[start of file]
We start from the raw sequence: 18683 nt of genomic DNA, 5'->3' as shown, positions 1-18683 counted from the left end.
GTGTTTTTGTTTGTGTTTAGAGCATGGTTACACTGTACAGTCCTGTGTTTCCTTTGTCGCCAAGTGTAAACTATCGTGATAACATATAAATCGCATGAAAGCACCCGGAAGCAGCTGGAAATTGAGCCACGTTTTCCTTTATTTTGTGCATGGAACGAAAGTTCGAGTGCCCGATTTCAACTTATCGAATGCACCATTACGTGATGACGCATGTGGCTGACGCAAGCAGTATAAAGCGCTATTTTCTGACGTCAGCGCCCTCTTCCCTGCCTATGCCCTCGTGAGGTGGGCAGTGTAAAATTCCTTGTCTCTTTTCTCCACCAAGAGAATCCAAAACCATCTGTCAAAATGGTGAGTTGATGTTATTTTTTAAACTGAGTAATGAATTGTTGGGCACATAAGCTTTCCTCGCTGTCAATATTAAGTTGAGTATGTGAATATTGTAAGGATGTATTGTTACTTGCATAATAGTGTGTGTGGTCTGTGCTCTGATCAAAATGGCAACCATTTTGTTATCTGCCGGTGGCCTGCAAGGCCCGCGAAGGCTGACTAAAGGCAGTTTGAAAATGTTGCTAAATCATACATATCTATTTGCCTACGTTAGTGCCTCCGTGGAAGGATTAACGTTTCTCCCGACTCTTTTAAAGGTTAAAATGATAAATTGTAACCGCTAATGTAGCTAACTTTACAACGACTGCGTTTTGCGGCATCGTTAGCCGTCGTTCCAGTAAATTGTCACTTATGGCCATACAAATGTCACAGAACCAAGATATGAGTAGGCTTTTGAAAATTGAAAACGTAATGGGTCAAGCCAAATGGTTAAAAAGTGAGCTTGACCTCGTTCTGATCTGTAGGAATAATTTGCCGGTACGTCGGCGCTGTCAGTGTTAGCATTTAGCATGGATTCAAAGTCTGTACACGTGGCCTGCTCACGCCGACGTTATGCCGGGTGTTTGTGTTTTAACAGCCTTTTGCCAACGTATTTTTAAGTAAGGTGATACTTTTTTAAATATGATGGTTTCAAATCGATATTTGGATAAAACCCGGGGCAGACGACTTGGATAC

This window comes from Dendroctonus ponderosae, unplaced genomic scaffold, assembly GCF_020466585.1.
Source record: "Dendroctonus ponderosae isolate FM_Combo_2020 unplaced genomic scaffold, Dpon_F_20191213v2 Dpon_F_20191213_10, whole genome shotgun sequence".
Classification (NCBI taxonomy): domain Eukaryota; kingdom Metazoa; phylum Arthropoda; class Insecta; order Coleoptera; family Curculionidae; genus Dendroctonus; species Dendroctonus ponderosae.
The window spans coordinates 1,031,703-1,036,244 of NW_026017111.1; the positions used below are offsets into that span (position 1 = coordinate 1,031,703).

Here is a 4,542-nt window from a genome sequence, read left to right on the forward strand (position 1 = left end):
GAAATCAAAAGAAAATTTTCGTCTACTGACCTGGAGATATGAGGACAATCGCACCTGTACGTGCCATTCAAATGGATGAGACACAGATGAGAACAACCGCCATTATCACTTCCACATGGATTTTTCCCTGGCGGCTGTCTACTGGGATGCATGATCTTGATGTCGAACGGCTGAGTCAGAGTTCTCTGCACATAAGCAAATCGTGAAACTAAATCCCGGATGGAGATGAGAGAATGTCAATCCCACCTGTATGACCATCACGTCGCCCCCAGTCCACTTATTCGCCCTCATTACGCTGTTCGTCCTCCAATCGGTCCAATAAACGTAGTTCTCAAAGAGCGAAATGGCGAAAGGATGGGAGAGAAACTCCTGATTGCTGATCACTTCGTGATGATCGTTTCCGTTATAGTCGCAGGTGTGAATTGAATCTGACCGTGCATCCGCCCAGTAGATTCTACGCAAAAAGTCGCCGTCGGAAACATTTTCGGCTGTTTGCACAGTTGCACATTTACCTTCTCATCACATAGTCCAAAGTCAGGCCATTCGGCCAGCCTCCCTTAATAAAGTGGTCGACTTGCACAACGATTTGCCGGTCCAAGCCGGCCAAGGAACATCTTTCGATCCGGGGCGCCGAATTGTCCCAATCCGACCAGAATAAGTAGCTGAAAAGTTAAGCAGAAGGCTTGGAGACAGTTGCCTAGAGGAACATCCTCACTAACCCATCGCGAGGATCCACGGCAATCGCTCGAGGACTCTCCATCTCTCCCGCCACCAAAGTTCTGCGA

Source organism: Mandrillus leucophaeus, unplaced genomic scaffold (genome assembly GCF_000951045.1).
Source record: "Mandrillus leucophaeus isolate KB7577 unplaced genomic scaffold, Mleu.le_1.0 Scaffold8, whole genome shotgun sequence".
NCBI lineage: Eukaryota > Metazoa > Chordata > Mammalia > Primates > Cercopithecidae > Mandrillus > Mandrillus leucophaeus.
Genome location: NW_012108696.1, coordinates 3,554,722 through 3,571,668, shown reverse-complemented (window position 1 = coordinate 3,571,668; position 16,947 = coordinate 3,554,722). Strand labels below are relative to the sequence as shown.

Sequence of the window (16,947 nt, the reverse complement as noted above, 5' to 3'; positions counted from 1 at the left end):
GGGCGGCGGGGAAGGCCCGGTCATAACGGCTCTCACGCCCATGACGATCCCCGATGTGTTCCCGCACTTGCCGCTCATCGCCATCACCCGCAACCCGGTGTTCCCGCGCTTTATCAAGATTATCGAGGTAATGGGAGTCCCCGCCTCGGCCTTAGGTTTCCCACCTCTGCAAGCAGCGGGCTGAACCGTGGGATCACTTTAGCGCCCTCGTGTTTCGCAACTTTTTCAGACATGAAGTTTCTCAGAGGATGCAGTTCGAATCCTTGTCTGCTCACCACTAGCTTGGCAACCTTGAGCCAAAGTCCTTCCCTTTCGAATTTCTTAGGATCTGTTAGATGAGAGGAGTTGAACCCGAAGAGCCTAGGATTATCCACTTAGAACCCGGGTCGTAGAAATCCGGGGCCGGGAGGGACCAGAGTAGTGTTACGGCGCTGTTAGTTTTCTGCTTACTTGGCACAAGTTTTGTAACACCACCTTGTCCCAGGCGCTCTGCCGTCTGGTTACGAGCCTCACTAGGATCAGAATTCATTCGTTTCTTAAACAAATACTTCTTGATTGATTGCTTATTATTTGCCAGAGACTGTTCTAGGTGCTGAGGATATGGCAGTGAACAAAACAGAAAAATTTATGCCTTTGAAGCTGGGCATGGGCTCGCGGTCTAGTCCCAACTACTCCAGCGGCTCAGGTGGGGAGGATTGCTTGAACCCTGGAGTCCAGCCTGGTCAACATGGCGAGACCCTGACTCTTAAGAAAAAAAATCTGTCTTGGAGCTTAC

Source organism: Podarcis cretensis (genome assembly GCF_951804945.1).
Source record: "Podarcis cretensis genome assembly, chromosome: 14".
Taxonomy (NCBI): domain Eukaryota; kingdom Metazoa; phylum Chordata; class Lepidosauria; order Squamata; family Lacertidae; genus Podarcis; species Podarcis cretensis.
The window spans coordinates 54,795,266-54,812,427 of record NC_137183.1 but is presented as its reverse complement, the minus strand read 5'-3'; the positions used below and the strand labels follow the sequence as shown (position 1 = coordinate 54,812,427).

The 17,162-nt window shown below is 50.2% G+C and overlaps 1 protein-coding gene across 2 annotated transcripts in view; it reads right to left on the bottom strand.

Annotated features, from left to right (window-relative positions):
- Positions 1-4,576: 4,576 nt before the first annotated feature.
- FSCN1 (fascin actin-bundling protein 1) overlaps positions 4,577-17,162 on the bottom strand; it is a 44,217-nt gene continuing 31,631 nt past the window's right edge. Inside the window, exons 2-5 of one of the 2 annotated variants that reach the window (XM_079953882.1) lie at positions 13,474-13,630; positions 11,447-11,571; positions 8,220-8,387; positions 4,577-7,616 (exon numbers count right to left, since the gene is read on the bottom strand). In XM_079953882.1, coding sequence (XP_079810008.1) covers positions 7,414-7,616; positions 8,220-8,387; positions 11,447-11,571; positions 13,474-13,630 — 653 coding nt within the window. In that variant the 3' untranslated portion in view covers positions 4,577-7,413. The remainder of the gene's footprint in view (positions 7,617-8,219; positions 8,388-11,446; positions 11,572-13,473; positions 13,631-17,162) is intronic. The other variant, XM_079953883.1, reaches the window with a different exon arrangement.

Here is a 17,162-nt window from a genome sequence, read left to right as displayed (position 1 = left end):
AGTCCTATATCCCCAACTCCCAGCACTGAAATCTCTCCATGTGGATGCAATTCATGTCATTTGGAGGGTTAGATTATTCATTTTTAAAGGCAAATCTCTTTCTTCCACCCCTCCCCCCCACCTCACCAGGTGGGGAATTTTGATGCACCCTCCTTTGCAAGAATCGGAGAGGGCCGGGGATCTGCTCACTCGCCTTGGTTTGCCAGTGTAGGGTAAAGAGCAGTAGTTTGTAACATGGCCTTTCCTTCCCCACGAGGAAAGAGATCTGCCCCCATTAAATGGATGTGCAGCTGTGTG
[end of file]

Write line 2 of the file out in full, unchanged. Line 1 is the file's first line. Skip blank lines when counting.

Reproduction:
GTGTTTTTGTTTGTGTTTAGAGCATGGTTACACTGTACAGTCCTGTGTTTCCTTTGTCGCCAAGTGTAAACTATCGTGATAACATATAAATCGCATGAAAGCACCCGGAAGCAGCTGGAAATTGAGCCACGTTTTCCTTTATTTTGTGCATGGAACGAAAGTTCGAGTGCCCGATTTCAACTTATCGAATGCACCATTACGTGATGACGCATGTGGCTGACGCAAGCAGTATAAAGCGCTATTTTCTGACGTCAGCGCCCTCTTCCCTGCCTATGCCCTCGTGAGGTGGGCAGTGTAAAATTCCTTGTCTCTTTTCTCCACCAAGAGAATCCAAAACCATCTGTCAAAATGGTGAGTTGATGTTATTTTTTAAACTGAGTAATGAATTGTTGGGCACATAAGCTTTCCTCGCTGTCAATATTAAGTTGAGTATGTGAATATTGTAAGGATGTATTGTTACTTGCATAATAGTGTGTGTGGTCTGTGCTCTGATCAAAATGGCAACCATTTTGTTATCTGCCGGTGGCCTGCAAGGCCCGCGAAGGCTGACTAAAGGCAGTTTGAAAATGTTGCTAAATCATACATATCTATTTGCCTACGTTAGTGCCTCCGTGGAAGGATTAACGTTTCTCCCGACTCTTTTAAAGGTTAAAATGATAAATTGTAACCGCTAATGTAGCTAACTTTACAACGACTGCGTTTTGCGGCATCGTTAGCCGTCGTTCCAGTAAATTGTCACTTATGGCCATACAAATGTCACAGAACCAAGATATGAGTAGGCTTTTGAAAATTGAAAACGTAATGGGTCAAGCCAAATGGTTAAAAAGTGAGCTTGACCTCGTTCTGATCTGTAGGAATAATTTGCCGGTACGTCGGCGCTGTCAGTGTTAGCATTTAGCATGGATTCAAAGTCTGTACACGTGGCCTGCTCACGCCGACGTTATGCCGGGTGTTTGTGTTTTAACAGCCTTTTGCCAACGTATTTTTAAGTAAGGTGATACTTTTTTAAATATGATGGTTTCAAATCGATATTTGGATAAAACCCGGGGCAGACGACTTGGATAC